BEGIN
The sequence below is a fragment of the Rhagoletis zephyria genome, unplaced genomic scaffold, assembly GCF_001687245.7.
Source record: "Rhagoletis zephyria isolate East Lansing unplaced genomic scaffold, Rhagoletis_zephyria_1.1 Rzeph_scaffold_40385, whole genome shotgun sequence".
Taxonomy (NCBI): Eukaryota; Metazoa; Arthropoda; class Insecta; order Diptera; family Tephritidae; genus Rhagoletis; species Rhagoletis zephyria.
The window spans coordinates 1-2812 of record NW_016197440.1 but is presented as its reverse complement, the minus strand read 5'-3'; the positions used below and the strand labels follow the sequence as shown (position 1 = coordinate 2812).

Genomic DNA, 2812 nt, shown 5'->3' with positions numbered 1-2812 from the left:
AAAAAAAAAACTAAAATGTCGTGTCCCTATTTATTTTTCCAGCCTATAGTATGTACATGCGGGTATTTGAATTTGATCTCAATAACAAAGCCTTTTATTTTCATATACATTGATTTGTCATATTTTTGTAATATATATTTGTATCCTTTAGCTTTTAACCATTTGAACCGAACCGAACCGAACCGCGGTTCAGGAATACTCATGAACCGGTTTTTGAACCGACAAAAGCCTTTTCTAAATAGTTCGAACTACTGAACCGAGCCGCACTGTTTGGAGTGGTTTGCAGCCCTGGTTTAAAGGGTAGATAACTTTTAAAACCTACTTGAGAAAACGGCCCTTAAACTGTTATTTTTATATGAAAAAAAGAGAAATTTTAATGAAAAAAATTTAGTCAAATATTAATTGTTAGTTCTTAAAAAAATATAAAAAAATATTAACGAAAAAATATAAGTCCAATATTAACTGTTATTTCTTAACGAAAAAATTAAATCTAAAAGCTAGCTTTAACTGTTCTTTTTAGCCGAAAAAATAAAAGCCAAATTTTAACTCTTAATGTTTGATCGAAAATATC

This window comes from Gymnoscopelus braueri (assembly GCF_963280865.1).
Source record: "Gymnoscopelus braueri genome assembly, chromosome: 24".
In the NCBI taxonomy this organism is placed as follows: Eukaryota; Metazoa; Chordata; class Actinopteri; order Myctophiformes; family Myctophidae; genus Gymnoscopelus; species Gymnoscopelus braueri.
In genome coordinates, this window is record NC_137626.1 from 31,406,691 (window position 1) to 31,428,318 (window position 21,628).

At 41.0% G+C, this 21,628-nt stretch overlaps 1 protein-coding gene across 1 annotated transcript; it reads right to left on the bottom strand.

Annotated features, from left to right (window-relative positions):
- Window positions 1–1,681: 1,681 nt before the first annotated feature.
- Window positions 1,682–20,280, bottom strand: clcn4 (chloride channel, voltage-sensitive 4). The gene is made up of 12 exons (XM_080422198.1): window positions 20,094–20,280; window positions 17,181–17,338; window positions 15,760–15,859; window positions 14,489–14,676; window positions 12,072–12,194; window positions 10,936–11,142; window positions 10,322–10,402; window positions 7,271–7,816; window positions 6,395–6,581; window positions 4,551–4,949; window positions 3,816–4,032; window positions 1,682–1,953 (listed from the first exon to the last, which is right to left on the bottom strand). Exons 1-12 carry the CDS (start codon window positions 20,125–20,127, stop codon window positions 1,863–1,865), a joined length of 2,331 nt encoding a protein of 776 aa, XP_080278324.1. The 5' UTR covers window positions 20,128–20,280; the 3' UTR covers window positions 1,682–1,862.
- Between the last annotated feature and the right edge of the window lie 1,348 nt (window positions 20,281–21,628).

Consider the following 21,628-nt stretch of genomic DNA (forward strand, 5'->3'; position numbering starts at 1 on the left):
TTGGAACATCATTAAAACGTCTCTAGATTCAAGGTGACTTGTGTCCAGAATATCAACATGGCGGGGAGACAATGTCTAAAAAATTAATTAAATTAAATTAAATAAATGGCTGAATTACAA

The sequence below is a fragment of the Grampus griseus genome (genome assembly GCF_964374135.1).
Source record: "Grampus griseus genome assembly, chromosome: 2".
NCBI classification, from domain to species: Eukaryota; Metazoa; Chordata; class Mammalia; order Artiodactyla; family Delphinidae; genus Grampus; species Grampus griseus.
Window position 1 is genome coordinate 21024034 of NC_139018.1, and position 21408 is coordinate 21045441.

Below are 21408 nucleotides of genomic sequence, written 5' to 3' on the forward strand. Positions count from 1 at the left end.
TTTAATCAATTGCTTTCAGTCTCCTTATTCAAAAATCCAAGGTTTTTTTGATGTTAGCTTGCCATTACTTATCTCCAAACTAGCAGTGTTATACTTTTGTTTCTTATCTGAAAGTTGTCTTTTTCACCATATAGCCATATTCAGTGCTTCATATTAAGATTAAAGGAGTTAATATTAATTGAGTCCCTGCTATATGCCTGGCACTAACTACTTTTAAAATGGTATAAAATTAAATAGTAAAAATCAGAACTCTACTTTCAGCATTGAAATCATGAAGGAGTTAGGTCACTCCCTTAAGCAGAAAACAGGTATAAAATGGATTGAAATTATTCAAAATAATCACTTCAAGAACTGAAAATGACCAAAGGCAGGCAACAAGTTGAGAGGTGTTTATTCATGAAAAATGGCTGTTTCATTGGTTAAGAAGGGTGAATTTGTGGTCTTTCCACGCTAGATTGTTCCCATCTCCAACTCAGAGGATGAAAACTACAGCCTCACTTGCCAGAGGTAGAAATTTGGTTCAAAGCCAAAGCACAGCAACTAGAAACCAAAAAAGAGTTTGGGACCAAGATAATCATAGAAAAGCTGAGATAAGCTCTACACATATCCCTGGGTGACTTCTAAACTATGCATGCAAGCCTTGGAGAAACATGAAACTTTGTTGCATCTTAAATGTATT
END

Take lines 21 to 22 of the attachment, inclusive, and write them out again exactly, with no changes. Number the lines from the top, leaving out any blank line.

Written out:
Window position 1 is genome coordinate 21024034 of NC_139018.1, and position 21408 is coordinate 21045441.

Below are 21408 nucleotides of genomic sequence, written 5' to 3' on the forward strand. Positions count from 1 at the left end.